Stephen Harper’s Conservatives have unveiled a new Liberal government-led plan to transform Canada’s $17.5-trillion public sector by cutting costs, raising revenue and eliminating duplication.
“We are the most efficient, the most transparent, the best prepared to govern in Canada,” said Industry Minister James Moore, a former corporate executive and businessman who has led the Liberal Party since 2011.
The new government’s plan includes a series of measures that aim to reduce costs, increase revenue and eliminate duplication.
Among them: reducing the size of government by $3.5 billion over five years and increasing the number of public servants by 20,000.
The changes would result in an annual reduction in government spending of about $8 billion, according to a government statement.
The Liberals are also proposing to eliminate the Public Service Accreditation Program, a federally funded program that helps private companies hire public employees, and replace it with a single-employer program for public-sector employers.
The Liberals will also be reducing the number and scope of federal employees.
The federal government has already announced it is reducing its workforce by 25,000 and has about 50,000 people in the workforce.
The Conservatives, meanwhile, are proposing to reduce the size and scope in a similar way to their proposed public-service cuts.
They will also seek to eliminate many public sector-related contracts, including those related to pensions and health-care systems, as well as those for public service pensions and public service health-and-safety.
Liberal Leader Justin Trudeau is scheduled to address the media in Ottawa on Tuesday.
Prime Minister Justin Trudeau delivers remarks at the Liberal convention in Edmonton, Alberta, Canada, April 28, 2020.
(Photo: Scott Barbour/Reuters)In addition, the Liberals are proposing that all government-funded contracts for public services be awarded through a competitive bidding process, rather than the current way that contracts are awarded.
This will ensure that public servants get paid fairly, and that the federal government can deliver more services in a shorter time.
On Tuesday, the Conservative Party announced that it is also proposing that the number, structure and length of contracts be reduced by about 50 per cent, starting with a reduction of about 5,000 federal public servants.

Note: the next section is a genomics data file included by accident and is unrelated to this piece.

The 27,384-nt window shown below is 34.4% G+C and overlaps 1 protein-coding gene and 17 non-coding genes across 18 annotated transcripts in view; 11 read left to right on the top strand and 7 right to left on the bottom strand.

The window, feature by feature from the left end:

The Liberal Party has proposed that the public service pension program be eliminated entirely, and is proposing to end the Public Sector Retirement Guarantee, which has helped finance some of the government’s largest spending programs.
Meanwhile, the Conservatives are proposing a single payer health-insurance system for all Canadians, which would cost taxpayers about $1.5 trillion over the next decade, according the Conservatives.
New Liberal leader Justin Trudeau addresses the media on Tuesday in Edmonton.
(Video: Andrew Vaughan/Canadian Press)Liberal Leader Trudeau also said Tuesday that he wants to reform Canada’s tax system.
As a result of the budget announced Tuesday, he said, “we have an opportunity to start moving forward on a new system that does not have the kind of unfairness that we have seen over the last few years.”
The Conservatives also announced that they would eliminate the public debt, as promised, but would also seek “to eliminate the unfairness of the tax system, and to increase the tax burden of Canadians.”
The Liberals are calling for a $15-per-hour minimum wage, and for provinces to set the minimum wage at $15 per hour.
They also said that they are also seeking to eliminate subsidies for corporations that pay less than $15 an hour.
On Tuesday afternoon, Liberal Leader Justin Trudeau took part in a town hall meeting with Liberal supporters at the Edmonton Community Centre, in the Edmonton area.
(Photo: Daniel Boudreau/Reuters/Corbis)The Liberals have also announced they are seeking to raise the minimum retirement age for Canadians to 67.
Trudeau said that his Liberals will introduce a “living wage” in their next budget, which is estimated to raise $2 billion for the government.
The Liberal Party also announced a new tax credit for low-income earners, including a tax credit of $1,000 for those who are living in the same household as their spouse.
Trudeau also said he wants an end to the federal Conservative Party’s tax loopholes and loopholes, which currently cost the government as much as $5 billion annually.
He also announced he is introducing a “fiscal fairness tax credit” of $200 for low earners.
The Liberals plan to propose an increase in the minimum age to 65 for the first time in Canada, and will introduce changes to the corporate income tax code to allow for more income splitting.
The party will also increase the maximum income from which Canadians can deduct business expenses by $1 million per year.
Trumpland also announced Tuesday that the Liberals will unveil a $100-billion deficit reduction plan by the end of 2020.
The plan will reduce the federal deficit by $14.6 billion over 10 years, or 7.5 per cent of the